Saturday, February 3, 2007
On Artist's Models
El Caballero just woke me up from a nap with a telephone call. He wanted to make sure I was working on Fat Camille, or blogging, or doing anything other than frittering. I rolled out of bed slowly and started to clear a space on my table and I found a sketchbook I had drawn in recently. I was delighted by the lovely things I found.
On the Model Here
Life drawing should be a collaboration. Sometimes they just sit, and the artist has to compensate with her imagination. That is how fat camille's body was born. I was drawing a bored, overweight model. She was not engaged at all, and for hour after hour, she sat, lumpen, in the middle of the room. Her head got smaller and smaller as her body reached enormous proportions, and soon I was drawing the fat camille body, complete with the featureless face and buns.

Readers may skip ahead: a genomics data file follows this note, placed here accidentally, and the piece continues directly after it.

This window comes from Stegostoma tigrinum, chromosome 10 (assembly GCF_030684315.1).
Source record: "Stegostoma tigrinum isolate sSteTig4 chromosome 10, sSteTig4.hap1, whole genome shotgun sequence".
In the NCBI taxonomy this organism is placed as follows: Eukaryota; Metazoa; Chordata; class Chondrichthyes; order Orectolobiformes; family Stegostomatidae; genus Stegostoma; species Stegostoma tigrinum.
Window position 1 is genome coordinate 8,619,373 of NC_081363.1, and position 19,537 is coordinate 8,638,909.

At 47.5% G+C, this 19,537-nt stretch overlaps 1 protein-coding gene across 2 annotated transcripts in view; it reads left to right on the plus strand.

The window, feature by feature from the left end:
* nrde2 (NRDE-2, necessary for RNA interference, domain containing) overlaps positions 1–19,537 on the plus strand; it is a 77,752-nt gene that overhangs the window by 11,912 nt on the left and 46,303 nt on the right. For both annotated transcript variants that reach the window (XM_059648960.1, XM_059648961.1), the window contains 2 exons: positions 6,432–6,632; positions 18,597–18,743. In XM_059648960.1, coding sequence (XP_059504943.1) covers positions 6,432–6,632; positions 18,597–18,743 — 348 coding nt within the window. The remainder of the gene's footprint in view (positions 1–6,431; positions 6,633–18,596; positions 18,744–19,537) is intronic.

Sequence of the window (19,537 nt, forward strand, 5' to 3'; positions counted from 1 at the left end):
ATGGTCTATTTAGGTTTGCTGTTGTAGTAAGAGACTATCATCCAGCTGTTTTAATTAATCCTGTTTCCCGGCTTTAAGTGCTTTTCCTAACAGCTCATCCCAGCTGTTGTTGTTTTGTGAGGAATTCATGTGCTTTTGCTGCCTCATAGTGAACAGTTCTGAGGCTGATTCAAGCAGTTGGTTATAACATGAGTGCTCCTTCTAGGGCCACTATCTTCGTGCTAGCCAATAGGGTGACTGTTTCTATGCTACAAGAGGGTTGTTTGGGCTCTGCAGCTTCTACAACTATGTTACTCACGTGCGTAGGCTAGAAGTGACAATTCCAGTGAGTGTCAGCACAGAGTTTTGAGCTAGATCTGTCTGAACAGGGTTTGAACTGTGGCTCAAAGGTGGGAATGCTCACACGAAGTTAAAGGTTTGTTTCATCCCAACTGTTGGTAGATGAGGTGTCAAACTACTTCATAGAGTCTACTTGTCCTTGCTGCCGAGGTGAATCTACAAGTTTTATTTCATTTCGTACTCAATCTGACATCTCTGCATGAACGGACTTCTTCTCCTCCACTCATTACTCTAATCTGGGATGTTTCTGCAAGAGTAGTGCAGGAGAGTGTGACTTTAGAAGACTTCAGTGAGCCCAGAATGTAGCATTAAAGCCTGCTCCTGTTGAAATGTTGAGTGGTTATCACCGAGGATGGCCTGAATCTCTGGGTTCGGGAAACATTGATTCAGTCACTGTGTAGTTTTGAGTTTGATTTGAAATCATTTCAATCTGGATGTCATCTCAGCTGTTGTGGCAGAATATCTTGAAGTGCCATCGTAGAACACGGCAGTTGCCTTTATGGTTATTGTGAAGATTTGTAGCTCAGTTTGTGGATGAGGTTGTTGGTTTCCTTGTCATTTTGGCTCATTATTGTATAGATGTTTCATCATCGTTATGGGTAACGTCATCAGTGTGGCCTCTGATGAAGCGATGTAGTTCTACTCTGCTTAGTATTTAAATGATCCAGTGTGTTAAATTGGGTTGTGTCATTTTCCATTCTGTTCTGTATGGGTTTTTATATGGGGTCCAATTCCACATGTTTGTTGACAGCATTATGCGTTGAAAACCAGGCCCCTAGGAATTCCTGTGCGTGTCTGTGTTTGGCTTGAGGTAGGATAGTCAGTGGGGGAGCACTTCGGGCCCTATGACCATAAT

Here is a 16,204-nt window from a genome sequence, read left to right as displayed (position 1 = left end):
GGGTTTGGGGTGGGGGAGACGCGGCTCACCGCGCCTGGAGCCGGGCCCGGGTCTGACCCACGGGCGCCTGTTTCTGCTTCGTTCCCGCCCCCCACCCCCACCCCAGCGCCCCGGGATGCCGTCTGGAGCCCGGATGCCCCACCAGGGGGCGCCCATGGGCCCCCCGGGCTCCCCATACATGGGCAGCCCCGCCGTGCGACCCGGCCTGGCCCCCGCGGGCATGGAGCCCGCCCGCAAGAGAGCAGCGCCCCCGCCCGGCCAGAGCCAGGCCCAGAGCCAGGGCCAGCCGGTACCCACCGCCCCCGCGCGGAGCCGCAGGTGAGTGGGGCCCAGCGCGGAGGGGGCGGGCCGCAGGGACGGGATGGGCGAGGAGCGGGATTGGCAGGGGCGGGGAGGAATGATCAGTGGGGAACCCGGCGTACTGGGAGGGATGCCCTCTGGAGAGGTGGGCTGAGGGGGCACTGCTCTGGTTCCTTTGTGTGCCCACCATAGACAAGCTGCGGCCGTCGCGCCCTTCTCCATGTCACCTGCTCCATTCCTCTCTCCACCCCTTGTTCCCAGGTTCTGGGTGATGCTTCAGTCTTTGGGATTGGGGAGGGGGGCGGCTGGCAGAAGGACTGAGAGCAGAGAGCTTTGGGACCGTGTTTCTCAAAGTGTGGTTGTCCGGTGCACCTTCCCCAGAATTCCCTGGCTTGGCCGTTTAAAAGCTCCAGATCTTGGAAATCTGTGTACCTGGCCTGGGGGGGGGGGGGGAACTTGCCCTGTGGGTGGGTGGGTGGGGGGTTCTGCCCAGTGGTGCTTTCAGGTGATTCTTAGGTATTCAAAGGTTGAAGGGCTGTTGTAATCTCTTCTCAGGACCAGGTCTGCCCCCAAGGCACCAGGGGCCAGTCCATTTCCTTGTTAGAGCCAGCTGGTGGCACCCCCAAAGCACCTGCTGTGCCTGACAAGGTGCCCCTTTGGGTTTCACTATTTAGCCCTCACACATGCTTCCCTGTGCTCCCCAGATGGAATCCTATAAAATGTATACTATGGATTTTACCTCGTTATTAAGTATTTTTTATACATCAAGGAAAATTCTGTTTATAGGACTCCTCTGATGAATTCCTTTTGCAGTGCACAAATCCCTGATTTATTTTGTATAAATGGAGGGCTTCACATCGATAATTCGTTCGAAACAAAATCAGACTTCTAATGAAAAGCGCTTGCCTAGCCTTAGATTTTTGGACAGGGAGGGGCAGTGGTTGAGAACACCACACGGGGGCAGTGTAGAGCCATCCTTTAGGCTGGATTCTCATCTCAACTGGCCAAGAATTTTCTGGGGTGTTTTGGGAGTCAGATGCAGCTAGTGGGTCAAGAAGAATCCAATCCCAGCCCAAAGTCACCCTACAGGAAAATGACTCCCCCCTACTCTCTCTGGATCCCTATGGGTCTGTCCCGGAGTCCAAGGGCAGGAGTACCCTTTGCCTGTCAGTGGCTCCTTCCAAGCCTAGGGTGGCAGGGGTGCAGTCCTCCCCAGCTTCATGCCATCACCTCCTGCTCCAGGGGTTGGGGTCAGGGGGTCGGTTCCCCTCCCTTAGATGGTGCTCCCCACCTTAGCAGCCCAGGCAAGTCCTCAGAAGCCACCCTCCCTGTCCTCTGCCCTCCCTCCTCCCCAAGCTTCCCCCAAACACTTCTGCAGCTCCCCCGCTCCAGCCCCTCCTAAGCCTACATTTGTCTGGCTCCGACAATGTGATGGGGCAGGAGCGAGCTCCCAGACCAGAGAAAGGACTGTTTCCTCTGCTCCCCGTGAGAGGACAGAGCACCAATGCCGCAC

These drawings, on the other hand, are of Paul. I have drawn him a couple of times over the years, and one time I actually hired him to come to Flip Flop. He always brings a bag of toys. The contents vary. Sometimes he's got a phone, or a ray gun. This time he had a cigarette, a turban and a toy pistol. He makes faces. He tells stories. I hadn't seen these drawings since I did them, and it was a pleasant surprise to see Paul gracing the pages of my book.
For the last few months, my private student and I have been drawing the trunks of old Muttonham wisteria vines. She is 13, and embraces the dynamic membranes of the twisting plant with unselfconscious gusto. We usually draw together, and this is one of mine.